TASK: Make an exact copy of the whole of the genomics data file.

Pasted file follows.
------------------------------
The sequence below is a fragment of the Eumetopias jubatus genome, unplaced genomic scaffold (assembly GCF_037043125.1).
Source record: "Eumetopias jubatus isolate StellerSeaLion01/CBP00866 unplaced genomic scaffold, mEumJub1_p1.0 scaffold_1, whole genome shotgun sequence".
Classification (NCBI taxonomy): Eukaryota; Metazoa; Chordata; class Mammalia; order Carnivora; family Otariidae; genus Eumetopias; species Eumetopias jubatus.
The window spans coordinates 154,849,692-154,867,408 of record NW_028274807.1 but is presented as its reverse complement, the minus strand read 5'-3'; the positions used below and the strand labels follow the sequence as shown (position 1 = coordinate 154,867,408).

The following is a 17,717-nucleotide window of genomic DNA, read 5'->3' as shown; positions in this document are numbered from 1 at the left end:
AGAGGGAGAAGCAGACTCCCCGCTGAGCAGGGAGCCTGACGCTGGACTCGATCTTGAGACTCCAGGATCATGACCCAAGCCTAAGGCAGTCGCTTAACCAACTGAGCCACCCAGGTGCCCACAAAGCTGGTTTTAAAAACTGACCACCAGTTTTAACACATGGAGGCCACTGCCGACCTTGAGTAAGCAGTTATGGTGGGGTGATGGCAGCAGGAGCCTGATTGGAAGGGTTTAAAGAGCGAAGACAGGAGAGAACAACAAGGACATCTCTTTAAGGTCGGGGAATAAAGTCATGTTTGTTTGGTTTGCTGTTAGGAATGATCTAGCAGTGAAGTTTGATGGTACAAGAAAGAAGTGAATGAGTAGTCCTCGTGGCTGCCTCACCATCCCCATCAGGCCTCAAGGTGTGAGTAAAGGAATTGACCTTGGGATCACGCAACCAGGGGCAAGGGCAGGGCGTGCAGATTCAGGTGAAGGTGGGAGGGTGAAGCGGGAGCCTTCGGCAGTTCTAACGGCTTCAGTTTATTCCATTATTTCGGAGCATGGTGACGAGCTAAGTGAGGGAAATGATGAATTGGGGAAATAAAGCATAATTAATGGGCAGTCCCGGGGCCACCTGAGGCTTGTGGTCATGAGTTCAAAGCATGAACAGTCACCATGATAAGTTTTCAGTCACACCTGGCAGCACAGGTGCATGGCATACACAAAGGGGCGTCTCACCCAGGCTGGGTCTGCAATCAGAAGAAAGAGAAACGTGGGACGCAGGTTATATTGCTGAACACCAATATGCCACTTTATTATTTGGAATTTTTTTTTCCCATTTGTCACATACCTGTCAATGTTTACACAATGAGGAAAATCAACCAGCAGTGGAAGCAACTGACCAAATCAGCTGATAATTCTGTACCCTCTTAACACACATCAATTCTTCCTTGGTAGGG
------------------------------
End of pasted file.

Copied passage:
The sequence below is a fragment of the Eumetopias jubatus genome, unplaced genomic scaffold (assembly GCF_037043125.1).
Source record: "Eumetopias jubatus isolate StellerSeaLion01/CBP00866 unplaced genomic scaffold, mEumJub1_p1.0 scaffold_1, whole genome shotgun sequence".
Classification (NCBI taxonomy): Eukaryota; Metazoa; Chordata; class Mammalia; order Carnivora; family Otariidae; genus Eumetopias; species Eumetopias jubatus.
The window spans coordinates 154,849,692-154,867,408 of record NW_028274807.1 but is presented as its reverse complement, the minus strand read 5'-3'; the positions used below and the strand labels follow the sequence as shown (position 1 = coordinate 154,867,408).

The following is a 17,717-nucleotide window of genomic DNA, read 5'->3' as shown; positions in this document are numbered from 1 at the left end:
AGAGGGAGAAGCAGACTCCCCGCTGAGCAGGGAGCCTGACGCTGGACTCGATCTTGAGACTCCAGGATCATGACCCAAGCCTAAGGCAGTCGCTTAACCAACTGAGCCACCCAGGTGCCCACAAAGCTGGTTTTAAAAACTGACCACCAGTTTTAACACATGGAGGCCACTGCCGACCTTGAGTAAGCAGTTATGGTGGGGTGATGGCAGCAGGAGCCTGATTGGAAGGGTTTAAAGAGCGAAGACAGGAGAGAACAACAAGGACATCTCTTTAAGGTCGGGGAATAAAGTCATGTTTGTTTGGTTTGCTGTTAGGAATGATCTAGCAGTGAAGTTTGATGGTACAAGAAAGAAGTGAATGAGTAGTCCTCGTGGCTGCCTCACCATCCCCATCAGGCCTCAAGGTGTGAGTAAAGGAATTGACCTTGGGATCACGCAACCAGGGGCAAGGGCAGGGCGTGCAGATTCAGGTGAAGGTGGGAGGGTGAAGCGGGAGCCTTCGGCAGTTCTAACGGCTTCAGTTTATTCCATTATTTCGGAGCATGGTGACGAGCTAAGTGAGGGAAATGATGAATTGGGGAAATAAAGCATAATTAATGGGCAGTCCCGGGGCCACCTGAGGCTTGTGGTCATGAGTTCAAAGCATGAACAGTCACCATGATAAGTTTTCAGTCACACCTGGCAGCACAGGTGCATGGCATACACAAAGGGGCGTCTCACCCAGGCTGGGTCTGCAATCAGAAGAAAGAGAAACGTGGGACGCAGGTTATATTGCTGAACACCAATATGCCACTTTATTATTTGGAATTTTTTTTTCCCATTTGTCACATACCTGTCAATGTTTACACAATGAGGAAAATCAACCAGCAGTGGAAGCAACTGACCAAATCAGCTGATAATTCTGTACCCTCTTAACACACATCAATTCTTCCTTGGTAGGG